Digital Music

Real Networks Aims For Market Share And At iTunes With 50% Off Music Sale

realunlockhypebot: In what can best be described as a savvy play for increased market share, Real Networks yesterday announced a half price sale on all of its half million plus music downloads. This follows right after Real’s controversial release of RealPlayer with Harmony, which makes previously locked, downloads from iTunes playable across multiple platforms and devices.

Analysts quoted on say that the move to sell downloads at $.49 (about 30 cents under what Real is paying labels) will cost the company $2 million. But the move may prove worthwhile as it helps position Real as the music service that gives consumers what they expect when they purchase music – low cost and flexibility.

SEATTLE, Aug. 17 /PRNewswire-FirstCall/ — RealNetworks(R), Inc.(Nasdaq: RNWK), the leading creator of digital media services and software,today announced the biggest music sale in history to kick off the Freedom ofChoice campaign. For a limited time only, every song in the RealPlayer(R) Music Store — from a-ha to ZZ Top — costs just 49 cents, with most albums available for just $4.99. Consumers can take advantage of this offer by going to
This limited time sale celebrates the Freedom of Choice made possible by the release of the free RealPlayer 10.5, the first product that integrates Real’s revolutionary new Harmony(TM) Technology. RealPlayer with Harmony enables consumers to buy and download music that plays on more than 100 portable devices, including the Apple iPod. Before RealPlayer with Harmony, consumers buying digital music were forced to buy music that only worked on a particular brand of portable device, meaning that they could easily get “locked in” to that device, often without even knowing it.

“To celebrate Freedom of Choice, we’re running the biggest music sale in history,” said Rob Glaser, founder and CEO of RealNetworks. “Thanks to RealPlayer with Harmony Technology, consumers can now buy digital songs and play them on virtually any device of their choice, just like how CDs and DVDs work. We believe Freedom of Choice is both the right thing for consumers and a crucial step in bringing digital delivery of music into the mainstream.”

“Freedom of Choice Campaign”
In addition to the Freedom of Choice music sale, RealNetworks is rolling out an extensive print, radio, and online advertising campaign. National advertising includes a full-page ad in The New York Times heralding the 49-cent download and welcoming consumers to a new era of freedom of choice in digital music. Similar ads will appear in alternative weeklies across the country and across the Internet. Additionally, RealNetworks is launching a new web-based community at This community site will provide a forum where consumers can learn about compatibility issues and discuss the issues with other digital music fans.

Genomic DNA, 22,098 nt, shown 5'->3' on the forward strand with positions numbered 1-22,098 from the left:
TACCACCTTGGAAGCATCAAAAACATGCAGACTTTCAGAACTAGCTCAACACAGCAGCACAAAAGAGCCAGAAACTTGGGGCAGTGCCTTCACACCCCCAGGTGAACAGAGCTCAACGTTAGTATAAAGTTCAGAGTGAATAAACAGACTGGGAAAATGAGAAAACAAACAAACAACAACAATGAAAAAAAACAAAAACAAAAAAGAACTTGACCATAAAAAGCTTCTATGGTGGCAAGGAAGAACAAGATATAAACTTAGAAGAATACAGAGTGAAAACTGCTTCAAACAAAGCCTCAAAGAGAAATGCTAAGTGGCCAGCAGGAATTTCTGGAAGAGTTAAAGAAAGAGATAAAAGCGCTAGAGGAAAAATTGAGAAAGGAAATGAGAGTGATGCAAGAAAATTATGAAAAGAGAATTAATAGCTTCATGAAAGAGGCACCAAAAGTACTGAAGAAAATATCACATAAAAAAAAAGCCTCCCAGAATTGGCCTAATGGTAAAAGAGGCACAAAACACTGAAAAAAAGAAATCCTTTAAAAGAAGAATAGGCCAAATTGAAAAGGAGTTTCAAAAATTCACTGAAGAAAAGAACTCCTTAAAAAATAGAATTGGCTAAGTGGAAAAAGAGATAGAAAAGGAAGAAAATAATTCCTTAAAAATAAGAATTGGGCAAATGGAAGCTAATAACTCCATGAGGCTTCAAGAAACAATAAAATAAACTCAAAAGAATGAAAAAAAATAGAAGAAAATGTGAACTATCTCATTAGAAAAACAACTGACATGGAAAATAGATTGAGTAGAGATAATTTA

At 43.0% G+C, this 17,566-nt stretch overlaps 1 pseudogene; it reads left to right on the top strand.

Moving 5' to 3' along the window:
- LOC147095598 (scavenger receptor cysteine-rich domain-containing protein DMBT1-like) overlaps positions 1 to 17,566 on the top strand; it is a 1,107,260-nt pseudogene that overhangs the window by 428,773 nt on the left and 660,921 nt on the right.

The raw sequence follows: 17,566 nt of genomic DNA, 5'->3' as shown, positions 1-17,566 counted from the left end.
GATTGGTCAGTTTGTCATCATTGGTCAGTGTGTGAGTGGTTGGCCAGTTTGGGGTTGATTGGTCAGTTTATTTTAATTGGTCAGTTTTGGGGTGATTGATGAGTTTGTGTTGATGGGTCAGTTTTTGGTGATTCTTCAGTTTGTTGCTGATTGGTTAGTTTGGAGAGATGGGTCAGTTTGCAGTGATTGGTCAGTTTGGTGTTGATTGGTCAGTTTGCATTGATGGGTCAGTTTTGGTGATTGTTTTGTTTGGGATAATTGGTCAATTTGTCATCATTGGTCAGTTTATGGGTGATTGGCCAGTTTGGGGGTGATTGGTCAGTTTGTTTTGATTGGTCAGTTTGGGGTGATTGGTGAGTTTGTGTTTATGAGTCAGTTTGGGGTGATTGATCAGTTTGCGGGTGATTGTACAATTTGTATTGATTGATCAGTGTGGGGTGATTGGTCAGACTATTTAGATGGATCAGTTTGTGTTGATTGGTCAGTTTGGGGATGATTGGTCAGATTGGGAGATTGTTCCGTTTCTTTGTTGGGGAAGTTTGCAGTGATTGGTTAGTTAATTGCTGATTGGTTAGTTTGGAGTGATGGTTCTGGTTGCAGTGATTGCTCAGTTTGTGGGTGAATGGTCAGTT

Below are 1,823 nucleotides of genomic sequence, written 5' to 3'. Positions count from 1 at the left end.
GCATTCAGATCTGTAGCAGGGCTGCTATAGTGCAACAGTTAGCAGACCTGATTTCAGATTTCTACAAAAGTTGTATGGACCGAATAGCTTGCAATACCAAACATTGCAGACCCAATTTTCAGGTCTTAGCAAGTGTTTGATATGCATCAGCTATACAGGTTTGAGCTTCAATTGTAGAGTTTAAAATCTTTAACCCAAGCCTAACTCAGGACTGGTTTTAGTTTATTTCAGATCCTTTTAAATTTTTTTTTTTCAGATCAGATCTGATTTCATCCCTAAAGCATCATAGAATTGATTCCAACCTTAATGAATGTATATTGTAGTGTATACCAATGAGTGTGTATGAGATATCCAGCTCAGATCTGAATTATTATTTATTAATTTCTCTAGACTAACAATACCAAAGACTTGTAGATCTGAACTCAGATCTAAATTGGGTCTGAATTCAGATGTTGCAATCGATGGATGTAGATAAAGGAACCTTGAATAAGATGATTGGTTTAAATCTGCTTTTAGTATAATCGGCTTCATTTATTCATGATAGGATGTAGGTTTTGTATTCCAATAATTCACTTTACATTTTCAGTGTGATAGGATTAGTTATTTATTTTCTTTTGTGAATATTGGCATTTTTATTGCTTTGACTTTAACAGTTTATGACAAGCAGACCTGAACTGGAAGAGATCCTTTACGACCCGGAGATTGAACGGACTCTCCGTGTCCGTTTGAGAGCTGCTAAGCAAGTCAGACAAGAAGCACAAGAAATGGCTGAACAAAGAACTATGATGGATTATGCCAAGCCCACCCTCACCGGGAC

Already the Freedom of Choice campaign has a strong base of support. Public Knowledge, a Washington, D.C.-based public advocacy organization that seeks to act as the public’s voice in the digital age, has endorsed the campaign and urged consumers to take note of the issues raised. The organization issued its own news release today in Washington DC.

“RealNetworks should be commended for increasing consumer choice in the online music world,” said Gigi B. Sohn, president and co-founder of Public Knowledge. “Public Knowledge has long supported interoperability and freedom of choice in digital media. The more digital music formats are compatible,
the more choice there is for everyone. Consumers, the recording industry and the technology industry all benefit when there is more choice in the marketplace,” Sohn said. “The more choices there are for legal downloading, the less incentive there is for illegal downloading. All companies in the technology and recording industries should take the hint and work together to bring the benefits of digital music to consumers,” she added.

The members of the musical group Devo, early music video pioneers who had a well-known album and song called “Freedom of Choice” in the early 1980s, have partnered with RealNetworks to help get the word out about the importance of freedom of music choice for consumers. “History has shown consumers don’t like proprietary systems,” said Gerald V. Casale, of Devo. “Consumers and musicians will both benefit from a digital music environment that gives the consumers the ultimate freedom to choose where they buy music regardless of the kind of device they want to play in on.”

RealNetworks announced on July 26th the beta test of the new Harmony Technology, the world’s first DRM translation system to enable consumers to securely transfer purchased music to every popular secure music device. Harmony Technology frees consumers from the limitation of being locked into a specific portable device when they buy digital music. Now consumers can build their library of downloads secure in the knowledge that it will play on virtually any device they choose.

Available as part of RealPlayer(R), the first consumer product to use Harmony Technology, consumers can get Harmony at With Harmony Technology, RealPlayer Music Store supports more than 100 secure portable media devices, including all 4 generations of the iPod and iPod mini, and products from Creative Labs, Rio, RCA, palmOne, iRiver, Dell, Gateway, and Samsung. Generally speaking, Harmony supports any device that uses the Apple FairPlay DRM, The Microsoft Windows Media Audio DRM, or the RealNetworks Helix(TM) DRM, giving RealPlayer Music Store support for more secure devices than any other music store on the Internet. Harmony Technology will be available later this year in other music products from RealNetworks including Real’s market-leading Rhapsody(R) subscription service.

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